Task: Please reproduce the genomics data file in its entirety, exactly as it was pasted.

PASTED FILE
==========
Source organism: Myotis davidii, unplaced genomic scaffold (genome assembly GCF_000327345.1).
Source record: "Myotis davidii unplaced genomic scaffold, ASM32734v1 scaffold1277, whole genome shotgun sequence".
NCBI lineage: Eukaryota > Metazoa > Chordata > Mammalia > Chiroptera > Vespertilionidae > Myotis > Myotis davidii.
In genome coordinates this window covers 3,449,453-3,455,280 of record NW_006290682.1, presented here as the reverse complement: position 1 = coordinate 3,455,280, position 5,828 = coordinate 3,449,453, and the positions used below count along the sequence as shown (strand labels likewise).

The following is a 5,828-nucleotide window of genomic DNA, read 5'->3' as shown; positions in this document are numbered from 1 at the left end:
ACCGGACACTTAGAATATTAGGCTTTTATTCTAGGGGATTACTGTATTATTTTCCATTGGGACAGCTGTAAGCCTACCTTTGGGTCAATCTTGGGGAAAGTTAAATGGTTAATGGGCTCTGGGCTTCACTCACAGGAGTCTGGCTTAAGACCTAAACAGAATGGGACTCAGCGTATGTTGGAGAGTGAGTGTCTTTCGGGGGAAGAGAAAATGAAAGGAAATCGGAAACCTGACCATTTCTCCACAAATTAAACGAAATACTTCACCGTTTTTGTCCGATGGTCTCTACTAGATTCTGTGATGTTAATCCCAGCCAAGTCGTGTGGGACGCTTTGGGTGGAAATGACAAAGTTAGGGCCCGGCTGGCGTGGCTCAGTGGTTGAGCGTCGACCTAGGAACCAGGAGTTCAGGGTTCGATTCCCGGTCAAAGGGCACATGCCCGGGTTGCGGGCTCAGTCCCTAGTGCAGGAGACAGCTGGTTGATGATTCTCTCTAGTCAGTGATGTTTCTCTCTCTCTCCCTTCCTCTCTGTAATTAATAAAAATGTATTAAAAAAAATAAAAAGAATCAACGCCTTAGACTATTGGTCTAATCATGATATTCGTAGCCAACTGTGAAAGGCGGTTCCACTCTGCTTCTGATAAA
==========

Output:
Source organism: Myotis davidii, unplaced genomic scaffold (genome assembly GCF_000327345.1).
Source record: "Myotis davidii unplaced genomic scaffold, ASM32734v1 scaffold1277, whole genome shotgun sequence".
NCBI lineage: Eukaryota > Metazoa > Chordata > Mammalia > Chiroptera > Vespertilionidae > Myotis > Myotis davidii.
In genome coordinates this window covers 3,449,453-3,455,280 of record NW_006290682.1, presented here as the reverse complement: position 1 = coordinate 3,455,280, position 5,828 = coordinate 3,449,453, and the positions used below count along the sequence as shown (strand labels likewise).

The following is a 5,828-nucleotide window of genomic DNA, read 5'->3' as shown; positions in this document are numbered from 1 at the left end:
ACCGGACACTTAGAATATTAGGCTTTTATTCTAGGGGATTACTGTATTATTTTCCATTGGGACAGCTGTAAGCCTACCTTTGGGTCAATCTTGGGGAAAGTTAAATGGTTAATGGGCTCTGGGCTTCACTCACAGGAGTCTGGCTTAAGACCTAAACAGAATGGGACTCAGCGTATGTTGGAGAGTGAGTGTCTTTCGGGGGAAGAGAAAATGAAAGGAAATCGGAAACCTGACCATTTCTCCACAAATTAAACGAAATACTTCACCGTTTTTGTCCGATGGTCTCTACTAGATTCTGTGATGTTAATCCCAGCCAAGTCGTGTGGGACGCTTTGGGTGGAAATGACAAAGTTAGGGCCCGGCTGGCGTGGCTCAGTGGTTGAGCGTCGACCTAGGAACCAGGAGTTCAGGGTTCGATTCCCGGTCAAAGGGCACATGCCCGGGTTGCGGGCTCAGTCCCTAGTGCAGGAGACAGCTGGTTGATGATTCTCTCTAGTCAGTGATGTTTCTCTCTCTCTCCCTTCCTCTCTGTAATTAATAAAAATGTATTAAAAAAAATAAAAAGAATCAACGCCTTAGACTATTGGTCTAATCATGATATTCGTAGCCAACTGTGAAAGGCGGTTCCACTCTGCTTCTGATAAA